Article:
So while racing is notoriously a quantity game, Foley is happy to concentrate on maximizing quality so far as possible; and more than happy that he has the right team to do so, with Travis as assistant trainer and the backing of longstanding patrons like Lloyd Madison Farms, the Wisconsin ownership group behind Sconsin.
Competition in the sales ring, mind you, is no less exacting than on the racetrack. But Foley, when talking to TDN, was cheered by having just landed a $100,000 brother (Hip 2034) to GIII Sunland Derby winner Cutting Humor (First Samurai) from the Claiborne consignment.
“Yeah, I finally got to buy a horse!” he says. “It's been brutal. I haven't seen that many people there in a lot of years. I guess people are just happy to be out again, and to have some kind of normalcy. But there's a lot of money out there, that's easy to see, and they're spending it, too. We're kind of middle-of-the-road buyers, we don't have the big money, and that was the first one I really had a chance to buy. Nice colt, the mare has already had some good ones, and I'm happy we got him.”
It was deep in the same sale back in 2008 that Foley found a Tiznow filly for $90,000. Named Sconnie, she broke her maiden second time out by seven lengths but disappeared after her next start.
“She was a beautiful filly, gorgeous,” Foley remembers. “And she could run, too. We had some bad luck with her. After her work one morning, in Churchill, she almost got to staggering walking off and scared me pretty good. We sent her off to the clinic and they found this heart defect, so we retired her right after that.”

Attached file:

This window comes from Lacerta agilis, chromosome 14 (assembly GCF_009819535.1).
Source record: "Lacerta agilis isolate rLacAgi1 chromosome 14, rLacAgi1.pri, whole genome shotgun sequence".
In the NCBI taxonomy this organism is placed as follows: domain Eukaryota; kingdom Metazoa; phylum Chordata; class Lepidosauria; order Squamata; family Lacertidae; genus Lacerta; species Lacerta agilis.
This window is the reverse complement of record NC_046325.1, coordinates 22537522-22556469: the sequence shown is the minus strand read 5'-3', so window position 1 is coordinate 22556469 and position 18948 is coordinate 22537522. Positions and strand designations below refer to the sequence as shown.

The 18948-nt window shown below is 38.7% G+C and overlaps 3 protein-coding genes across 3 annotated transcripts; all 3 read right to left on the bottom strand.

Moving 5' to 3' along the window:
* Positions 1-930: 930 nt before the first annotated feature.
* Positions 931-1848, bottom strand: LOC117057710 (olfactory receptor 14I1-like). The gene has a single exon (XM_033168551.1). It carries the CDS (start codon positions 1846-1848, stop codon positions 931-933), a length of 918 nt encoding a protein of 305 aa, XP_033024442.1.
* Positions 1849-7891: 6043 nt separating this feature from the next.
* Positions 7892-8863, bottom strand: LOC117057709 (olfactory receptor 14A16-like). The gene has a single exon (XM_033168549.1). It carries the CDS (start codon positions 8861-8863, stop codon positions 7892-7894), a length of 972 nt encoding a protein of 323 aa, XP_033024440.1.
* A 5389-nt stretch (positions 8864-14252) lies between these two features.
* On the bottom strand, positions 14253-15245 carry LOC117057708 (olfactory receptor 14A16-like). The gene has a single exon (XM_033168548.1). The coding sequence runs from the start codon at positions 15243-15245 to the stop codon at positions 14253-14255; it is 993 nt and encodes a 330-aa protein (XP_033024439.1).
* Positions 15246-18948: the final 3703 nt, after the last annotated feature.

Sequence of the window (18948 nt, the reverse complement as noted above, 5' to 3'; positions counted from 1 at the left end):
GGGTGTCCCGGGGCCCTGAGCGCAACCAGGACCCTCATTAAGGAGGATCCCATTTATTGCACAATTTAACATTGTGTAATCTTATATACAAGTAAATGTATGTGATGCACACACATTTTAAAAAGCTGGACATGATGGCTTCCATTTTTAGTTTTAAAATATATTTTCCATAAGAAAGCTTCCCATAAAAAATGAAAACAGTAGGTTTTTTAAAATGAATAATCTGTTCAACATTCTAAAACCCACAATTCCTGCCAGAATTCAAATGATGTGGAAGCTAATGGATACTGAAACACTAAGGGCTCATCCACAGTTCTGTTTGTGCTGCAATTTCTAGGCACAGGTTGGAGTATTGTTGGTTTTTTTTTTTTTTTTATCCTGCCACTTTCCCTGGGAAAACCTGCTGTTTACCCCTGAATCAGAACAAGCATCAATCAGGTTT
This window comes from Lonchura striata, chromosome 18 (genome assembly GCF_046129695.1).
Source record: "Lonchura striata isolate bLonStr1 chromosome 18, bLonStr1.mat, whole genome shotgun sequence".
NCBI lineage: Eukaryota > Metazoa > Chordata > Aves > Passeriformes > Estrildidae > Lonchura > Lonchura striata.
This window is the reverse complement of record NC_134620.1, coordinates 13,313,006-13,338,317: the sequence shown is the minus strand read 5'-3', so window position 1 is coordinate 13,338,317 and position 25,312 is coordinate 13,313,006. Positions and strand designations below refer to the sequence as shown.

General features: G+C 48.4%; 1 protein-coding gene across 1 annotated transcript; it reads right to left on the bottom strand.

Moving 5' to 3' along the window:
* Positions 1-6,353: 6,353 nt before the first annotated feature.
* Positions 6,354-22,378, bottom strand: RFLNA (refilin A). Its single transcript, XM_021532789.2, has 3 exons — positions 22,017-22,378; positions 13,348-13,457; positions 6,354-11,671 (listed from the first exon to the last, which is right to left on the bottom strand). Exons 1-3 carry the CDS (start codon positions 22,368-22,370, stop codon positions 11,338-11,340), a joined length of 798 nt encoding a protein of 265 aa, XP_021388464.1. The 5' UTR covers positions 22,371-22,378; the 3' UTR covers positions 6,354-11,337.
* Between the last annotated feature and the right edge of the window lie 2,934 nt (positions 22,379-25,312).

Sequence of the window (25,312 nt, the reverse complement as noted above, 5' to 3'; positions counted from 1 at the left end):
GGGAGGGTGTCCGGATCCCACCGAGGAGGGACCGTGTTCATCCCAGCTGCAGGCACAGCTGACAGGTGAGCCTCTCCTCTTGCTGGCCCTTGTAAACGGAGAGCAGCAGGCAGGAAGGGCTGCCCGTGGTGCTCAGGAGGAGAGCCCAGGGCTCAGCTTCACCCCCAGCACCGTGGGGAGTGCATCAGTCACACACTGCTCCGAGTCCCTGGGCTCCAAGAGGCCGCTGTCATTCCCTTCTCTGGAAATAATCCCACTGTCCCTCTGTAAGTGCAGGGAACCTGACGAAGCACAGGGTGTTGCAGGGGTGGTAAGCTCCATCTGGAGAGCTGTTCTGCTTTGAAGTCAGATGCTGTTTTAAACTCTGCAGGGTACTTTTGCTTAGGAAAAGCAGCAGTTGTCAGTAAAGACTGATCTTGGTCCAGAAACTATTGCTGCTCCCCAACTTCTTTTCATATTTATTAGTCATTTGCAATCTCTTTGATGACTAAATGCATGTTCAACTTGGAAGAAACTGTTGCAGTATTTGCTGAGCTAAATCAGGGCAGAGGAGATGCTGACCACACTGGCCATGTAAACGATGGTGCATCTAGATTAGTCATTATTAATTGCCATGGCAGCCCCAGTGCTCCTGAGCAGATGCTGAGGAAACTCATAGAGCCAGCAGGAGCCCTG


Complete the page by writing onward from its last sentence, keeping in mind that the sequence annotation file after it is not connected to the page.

Sconnie joined the small string of Lloyd Madison broodmares boarding on Alex Rankin's Upson Downs Farm, near the Foley family home in Oldham County. Her third foal is Sconsin, who really announced herself with an explosive allowance score at Churchill last summer, and won the GII Eight Belles S. before just missing the podium behind Gamine at the Breeders' Cup. She has since become plenty familiar with the rear end of the champion, but wins in the GIII Winning Colors S. and then in the Open Mind S. last weekend suggest that she might yet close the gap if ever granted an adequate pace.
“You'd be pretty hard pressed to find a prettier filly than Sconsin,” Foley remarks. “And I think she's in the top three fillies in the country, sprinting. I know we ran fourth at Saratoga [GI Ballerina H.], but that was in a paceless race against Gamine: they went :23, :45, and I'm eight lengths back off it. And on a speed-favoring track she was one of few horses that made up any ground that day. If you look at her races, it's when they go :21-and-change, that's when she wins. Maybe we're crazy, taking on Gamine in her hometown, she's an unbelievable filly, but let's hope somebody might go with her early. Like the other night, it was a short field but with two speed fillies. That made it good both for us and [runner-up] Bell's the One (Majesticperfection). We've had our little rivalry going on, but we got her this time.”
Bell's the One, of course, represents another small barn supervised by a veteran horseman bearing a surname greatly respected by the old school. Foley is full of praise for the way Neil Pessin has kept his star thriving, and enjoys their divisional rivalry behind Baffert's monster, who cost $1.8 million at auction.
It was a shame that Pessin was denied the usual carnival atmosphere when Bell's the One won a Grade I on the Derby undercard last September, and it was much the same for Foley–both in winning the Eight Belles the previous day, and then in finally realizing every Kentucky horseman's dream by making the walk over from the backside with a Derby runner.